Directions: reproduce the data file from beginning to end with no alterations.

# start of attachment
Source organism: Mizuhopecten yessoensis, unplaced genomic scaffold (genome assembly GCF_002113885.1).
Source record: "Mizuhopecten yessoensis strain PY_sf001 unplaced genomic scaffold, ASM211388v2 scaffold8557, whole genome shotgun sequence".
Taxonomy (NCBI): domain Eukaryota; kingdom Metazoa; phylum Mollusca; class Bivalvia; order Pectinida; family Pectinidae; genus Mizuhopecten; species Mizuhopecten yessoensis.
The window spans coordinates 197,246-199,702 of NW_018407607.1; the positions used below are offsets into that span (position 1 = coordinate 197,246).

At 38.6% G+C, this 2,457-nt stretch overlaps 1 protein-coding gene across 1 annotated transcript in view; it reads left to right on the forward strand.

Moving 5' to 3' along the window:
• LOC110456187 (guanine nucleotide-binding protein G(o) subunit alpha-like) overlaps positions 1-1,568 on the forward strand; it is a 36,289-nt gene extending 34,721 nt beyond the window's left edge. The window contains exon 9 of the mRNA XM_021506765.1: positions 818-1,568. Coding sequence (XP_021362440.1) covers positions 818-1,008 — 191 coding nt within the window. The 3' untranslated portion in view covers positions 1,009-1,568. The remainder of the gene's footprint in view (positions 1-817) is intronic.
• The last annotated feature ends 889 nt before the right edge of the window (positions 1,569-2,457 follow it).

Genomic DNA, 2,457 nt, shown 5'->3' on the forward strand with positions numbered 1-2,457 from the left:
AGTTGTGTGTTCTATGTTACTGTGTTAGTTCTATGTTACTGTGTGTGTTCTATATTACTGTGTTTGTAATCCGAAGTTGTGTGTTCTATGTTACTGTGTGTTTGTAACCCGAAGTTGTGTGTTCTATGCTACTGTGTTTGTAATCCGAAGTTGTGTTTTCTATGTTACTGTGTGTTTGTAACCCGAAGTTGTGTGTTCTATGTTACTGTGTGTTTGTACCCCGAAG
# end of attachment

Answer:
Source organism: Mizuhopecten yessoensis, unplaced genomic scaffold (genome assembly GCF_002113885.1).
Source record: "Mizuhopecten yessoensis strain PY_sf001 unplaced genomic scaffold, ASM211388v2 scaffold8557, whole genome shotgun sequence".
Taxonomy (NCBI): domain Eukaryota; kingdom Metazoa; phylum Mollusca; class Bivalvia; order Pectinida; family Pectinidae; genus Mizuhopecten; species Mizuhopecten yessoensis.
The window spans coordinates 197,246-199,702 of NW_018407607.1; the positions used below are offsets into that span (position 1 = coordinate 197,246).

At 38.6% G+C, this 2,457-nt stretch overlaps 1 protein-coding gene across 1 annotated transcript in view; it reads left to right on the forward strand.

Moving 5' to 3' along the window:
• LOC110456187 (guanine nucleotide-binding protein G(o) subunit alpha-like) overlaps positions 1-1,568 on the forward strand; it is a 36,289-nt gene extending 34,721 nt beyond the window's left edge. The window contains exon 9 of the mRNA XM_021506765.1: positions 818-1,568. Coding sequence (XP_021362440.1) covers positions 818-1,008 — 191 coding nt within the window. The 3' untranslated portion in view covers positions 1,009-1,568. The remainder of the gene's footprint in view (positions 1-817) is intronic.
• The last annotated feature ends 889 nt before the right edge of the window (positions 1,569-2,457 follow it).

Genomic DNA, 2,457 nt, shown 5'->3' on the forward strand with positions numbered 1-2,457 from the left:
AGTTGTGTGTTCTATGTTACTGTGTTAGTTCTATGTTACTGTGTGTGTTCTATATTACTGTGTTTGTAATCCGAAGTTGTGTGTTCTATGTTACTGTGTGTTTGTAACCCGAAGTTGTGTGTTCTATGCTACTGTGTTTGTAATCCGAAGTTGTGTTTTCTATGTTACTGTGTGTTTGTAACCCGAAGTTGTGTGTTCTATGTTACTGTGTGTTTGTACCCCGAAG